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Discuss who suffers the most in Thomas Hardy's prose 'The Withered Arm.'

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Introduction

Withered Arm c/w Discuss who suffers the most in Thomas Hardy's prose 'The Withered Arm.' Thomas Hardy's prose 'The Withered Arm,' was written in the nineteenth century illustrating norms and values of the society, which were present where he was living. The society had particular beliefs, which wouldn't be rebelled against, and if they were, then the public would see the rebellious as an outsider and eschew them. The society was sensitive to people of different classes marrying each other and they shared the belief that any one with supernatural powers was a witch, thus superstition was a norm at the time. It was a patriarchal society thus men were able to remain free from being blamed by others as they were seen as being superior beings compared to women. Those who were of a high status also shared such an opportunity to remain free of accusations and being looked down upon as they were people of society who were abiding by the norms and values of the time. In Thomas Hardy's prose 'The Withered Arm' various characters suffer due to different circumstances. In the prose, the four main characters suffering are Farmer Lodge, Gertrude, Rhoda and her son. Farmer Lodge suffers, as he was involved in a relationship in the past with Rhoda. Gertrude suffers due to her getting a withered arm as a result of Rhoda Brooks dream. Rhoda suffers for a number of reasons which shall be discussed further on. The youngest of those suffering is the son due to him being accused of arson resulting in him being hanged. Apart from those reasons listed above, there are also a number of other reasons, which I will discuss in turn further on. To summarise, Rhoda and Farmer Lodge had a relationship, which resulted in an illegitimate child, the son. However, the two weren't able to marry, as the society at the time, wouldn't have accepted people of different classes marrying each other. ...read more.

Middle

The significance of such a mood is that Hardy creating a dismal one allows the reader to imagine the feeling apparent at the time and the way in which it was a reflection on Rhoda's thoughts. This in turn makes the reader sympathise with Rhoda as she was feeling uneasy deep within. Rhoda feels anxious when speaking to Gertrude because she doesn't want to have to go to conjuror Trendle - ' well they say - they used to say he was - he had powers other folks have not.' Hardy uses hyphens to show a slight pause in Rhoda's speech, which illustrates her reluctance in her speech. This suggests Rhoda is made to remain within certain boundaries of speech as she can't speak the way she herself desires as she fears Gertrude may suspect her of being the one behind the suffering she is undergoing. Rhoda doesn't only suffer financially but also psychologically, as we see she suffers sleepless nights due to the thoughts she has about the recent marriage, which took place between Gertrude and Rhoda. Rhoda suffers the most because she had to undergo hardships whilst being shunned by society before her son's death. She also had to experience more remorse after his death, as she no longer has a son. Farmer Lodge suffers, yet his suffering isn't seen as vast. This is because he was a man in the society and one of great eminence - hence he wouldn't be looked down upon as men at the time were seen as superior beings in comparison to women. Farmer Lodge being the man in the relationship and of a high status had the advantage of being able to maintain his honour in the society and remain innocent in the eyes of the public, due to him fitting into the category the society would admire rather than shun him. His suffering is limited as he was suffering less compared to Rhoda, after their relationship. ...read more.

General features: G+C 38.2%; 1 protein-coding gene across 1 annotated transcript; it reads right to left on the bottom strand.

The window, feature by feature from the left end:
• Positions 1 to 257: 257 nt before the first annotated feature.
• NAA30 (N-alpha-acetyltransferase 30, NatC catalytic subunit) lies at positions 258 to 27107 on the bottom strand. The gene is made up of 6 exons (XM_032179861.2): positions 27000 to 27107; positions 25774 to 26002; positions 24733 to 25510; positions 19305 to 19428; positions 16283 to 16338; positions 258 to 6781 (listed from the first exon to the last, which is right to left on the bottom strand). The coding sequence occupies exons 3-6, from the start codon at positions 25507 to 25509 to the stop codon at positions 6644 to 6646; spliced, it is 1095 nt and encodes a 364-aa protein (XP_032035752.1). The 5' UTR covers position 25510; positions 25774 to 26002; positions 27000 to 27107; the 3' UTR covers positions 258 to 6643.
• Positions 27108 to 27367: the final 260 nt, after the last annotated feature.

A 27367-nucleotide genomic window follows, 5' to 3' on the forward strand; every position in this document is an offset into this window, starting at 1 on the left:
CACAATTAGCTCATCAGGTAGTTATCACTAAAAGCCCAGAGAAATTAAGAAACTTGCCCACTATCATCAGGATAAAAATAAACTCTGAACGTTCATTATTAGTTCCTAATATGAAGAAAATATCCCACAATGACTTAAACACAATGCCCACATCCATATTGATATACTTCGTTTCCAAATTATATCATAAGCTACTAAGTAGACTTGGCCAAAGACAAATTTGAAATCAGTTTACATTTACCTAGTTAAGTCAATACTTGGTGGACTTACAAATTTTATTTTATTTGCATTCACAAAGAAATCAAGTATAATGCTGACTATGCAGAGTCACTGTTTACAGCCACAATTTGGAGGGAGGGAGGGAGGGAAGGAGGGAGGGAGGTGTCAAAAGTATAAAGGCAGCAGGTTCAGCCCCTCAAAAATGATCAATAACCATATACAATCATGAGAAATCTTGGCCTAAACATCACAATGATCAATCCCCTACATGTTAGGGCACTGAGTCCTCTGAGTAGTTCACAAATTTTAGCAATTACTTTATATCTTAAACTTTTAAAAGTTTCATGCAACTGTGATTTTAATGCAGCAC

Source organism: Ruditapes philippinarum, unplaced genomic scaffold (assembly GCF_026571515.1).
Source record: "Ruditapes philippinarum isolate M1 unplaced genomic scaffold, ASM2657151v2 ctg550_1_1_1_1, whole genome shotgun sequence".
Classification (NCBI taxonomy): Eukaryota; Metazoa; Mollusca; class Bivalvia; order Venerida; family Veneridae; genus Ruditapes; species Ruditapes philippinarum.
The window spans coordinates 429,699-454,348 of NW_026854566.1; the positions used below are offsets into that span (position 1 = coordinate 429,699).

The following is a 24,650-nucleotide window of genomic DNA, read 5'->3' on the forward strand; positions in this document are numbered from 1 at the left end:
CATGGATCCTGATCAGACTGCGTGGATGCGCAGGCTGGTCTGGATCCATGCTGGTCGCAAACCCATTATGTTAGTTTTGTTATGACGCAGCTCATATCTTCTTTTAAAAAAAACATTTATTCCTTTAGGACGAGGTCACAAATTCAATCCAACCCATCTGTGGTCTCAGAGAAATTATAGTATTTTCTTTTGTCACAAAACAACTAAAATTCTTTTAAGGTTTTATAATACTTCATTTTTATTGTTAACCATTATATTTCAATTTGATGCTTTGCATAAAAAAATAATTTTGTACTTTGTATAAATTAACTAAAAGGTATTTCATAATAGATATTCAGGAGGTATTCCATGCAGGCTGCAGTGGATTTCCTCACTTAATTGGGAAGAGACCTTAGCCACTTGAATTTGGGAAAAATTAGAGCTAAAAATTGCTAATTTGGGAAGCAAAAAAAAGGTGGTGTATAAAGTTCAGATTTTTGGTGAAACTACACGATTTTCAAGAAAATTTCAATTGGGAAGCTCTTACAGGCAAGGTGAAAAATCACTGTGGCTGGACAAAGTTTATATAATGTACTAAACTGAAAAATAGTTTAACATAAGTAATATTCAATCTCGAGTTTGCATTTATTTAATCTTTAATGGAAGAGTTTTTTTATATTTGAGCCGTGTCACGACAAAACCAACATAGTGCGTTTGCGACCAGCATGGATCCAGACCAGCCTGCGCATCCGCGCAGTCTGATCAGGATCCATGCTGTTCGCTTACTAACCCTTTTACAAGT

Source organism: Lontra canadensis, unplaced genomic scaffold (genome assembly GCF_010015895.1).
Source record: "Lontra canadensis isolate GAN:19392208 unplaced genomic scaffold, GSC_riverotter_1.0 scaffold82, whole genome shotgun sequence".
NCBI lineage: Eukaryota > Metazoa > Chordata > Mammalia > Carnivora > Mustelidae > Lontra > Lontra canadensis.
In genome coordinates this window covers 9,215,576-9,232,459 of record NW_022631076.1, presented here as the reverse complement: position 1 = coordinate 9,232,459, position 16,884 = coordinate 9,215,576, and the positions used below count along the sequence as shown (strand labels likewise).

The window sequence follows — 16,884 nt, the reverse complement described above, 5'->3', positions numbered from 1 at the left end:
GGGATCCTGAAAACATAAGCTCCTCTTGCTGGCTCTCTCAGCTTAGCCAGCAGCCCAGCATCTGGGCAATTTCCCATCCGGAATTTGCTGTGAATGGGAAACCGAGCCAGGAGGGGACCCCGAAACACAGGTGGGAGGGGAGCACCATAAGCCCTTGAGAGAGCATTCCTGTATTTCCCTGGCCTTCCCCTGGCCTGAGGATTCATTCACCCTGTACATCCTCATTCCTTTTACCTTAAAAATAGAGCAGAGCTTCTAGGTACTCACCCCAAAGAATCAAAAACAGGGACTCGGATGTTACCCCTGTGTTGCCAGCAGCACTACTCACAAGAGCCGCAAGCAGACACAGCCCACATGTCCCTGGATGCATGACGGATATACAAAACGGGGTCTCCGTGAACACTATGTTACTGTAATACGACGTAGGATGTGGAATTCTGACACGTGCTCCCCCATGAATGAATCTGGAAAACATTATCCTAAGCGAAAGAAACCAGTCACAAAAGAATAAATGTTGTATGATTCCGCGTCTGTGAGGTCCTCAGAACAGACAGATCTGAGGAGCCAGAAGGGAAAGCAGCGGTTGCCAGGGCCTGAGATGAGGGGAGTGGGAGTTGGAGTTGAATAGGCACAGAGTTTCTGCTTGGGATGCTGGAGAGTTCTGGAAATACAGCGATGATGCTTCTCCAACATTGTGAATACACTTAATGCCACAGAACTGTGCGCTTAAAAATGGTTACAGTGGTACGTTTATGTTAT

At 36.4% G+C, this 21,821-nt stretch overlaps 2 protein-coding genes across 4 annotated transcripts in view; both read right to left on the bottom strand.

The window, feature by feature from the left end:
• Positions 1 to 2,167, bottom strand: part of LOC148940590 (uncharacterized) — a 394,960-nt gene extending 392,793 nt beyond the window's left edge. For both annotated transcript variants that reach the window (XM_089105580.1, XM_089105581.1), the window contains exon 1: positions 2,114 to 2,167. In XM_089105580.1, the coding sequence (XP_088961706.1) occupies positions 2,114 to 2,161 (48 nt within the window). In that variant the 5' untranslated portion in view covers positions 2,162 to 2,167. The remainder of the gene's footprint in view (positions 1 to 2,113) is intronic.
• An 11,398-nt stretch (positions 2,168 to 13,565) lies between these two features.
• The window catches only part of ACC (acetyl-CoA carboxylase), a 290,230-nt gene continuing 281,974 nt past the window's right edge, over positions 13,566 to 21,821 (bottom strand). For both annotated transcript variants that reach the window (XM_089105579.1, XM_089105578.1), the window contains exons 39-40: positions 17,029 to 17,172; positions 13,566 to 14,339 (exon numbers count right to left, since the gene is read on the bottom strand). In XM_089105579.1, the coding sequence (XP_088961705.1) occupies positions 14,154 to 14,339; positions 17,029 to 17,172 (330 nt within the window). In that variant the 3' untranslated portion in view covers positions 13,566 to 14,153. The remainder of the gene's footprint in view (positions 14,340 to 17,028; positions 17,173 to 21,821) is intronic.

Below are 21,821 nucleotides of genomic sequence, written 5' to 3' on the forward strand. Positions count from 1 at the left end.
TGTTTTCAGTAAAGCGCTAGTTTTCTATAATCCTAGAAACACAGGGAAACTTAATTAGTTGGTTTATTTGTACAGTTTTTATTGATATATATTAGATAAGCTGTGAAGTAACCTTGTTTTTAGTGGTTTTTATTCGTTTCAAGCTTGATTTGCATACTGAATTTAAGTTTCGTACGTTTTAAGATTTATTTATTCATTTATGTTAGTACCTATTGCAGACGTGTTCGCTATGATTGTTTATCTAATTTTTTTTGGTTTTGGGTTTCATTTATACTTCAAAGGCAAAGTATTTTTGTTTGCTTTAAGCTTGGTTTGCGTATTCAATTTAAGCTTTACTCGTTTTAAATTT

Conclusion

Her intentions weren't satisfied as the turning of the blood went too far resulting in her death. This creates sympathy within the reader towards Gertrude as her attempt to cure didn't go as expected and she was made to be a victim of someone else's envy. On the whole, Gertrude suffers in attempting to cure her withered arm. Yet, her suffering comes to an end thus she doesn't have to suffer any longer, hence her suffering is less in comparison to Rhoda's. Rhoda suffers the most because her suffering is from the inauguration and remains as a ceaseless suffering. Farmer Lodge doesn't suffer more than Rhoda as he is a man hence society wouldn't look down upon him. Gertrude doesn't suffer more than Rhoda as her suffering isn't perpetual nor does the general public shun her. The son doesn't suffer more than Rhoda as he wouldn't be spoken of much in society, rather his mothers name would be mentioned. The fact that Rhoda was poor, a woman, a lone parent, working for herself all made her oppose the norms of society, resulting in her being seen as an outcast. Some may say Rhoda is the cause of all that which occurs after her relationship with Lodge. Yet, I would disagree as her revenge against Gertrude wasn't that she was aware of nor was she aware of her supernatural powers. Overall I believe Rhoda is the character suffering the most. Thomas Hardy portrays Rhoda as the one undergoing difficulties the most, thus the readers' sympathise with Rhoda far more than they do with Gertrude, the son and Farmer Lodge. The main reason behind why Rhoda suffers the most is because Gertrude and the son's suffering comes to an end and Farmer Lodge doesn't suffer a great deal due to his position in society. On the other hand, Rhoda is suffering continuously throughout the prose, from the beginning to the end and her suffering is inevitable and perpetual. Zara Choudary Year 11 1 ...read more.

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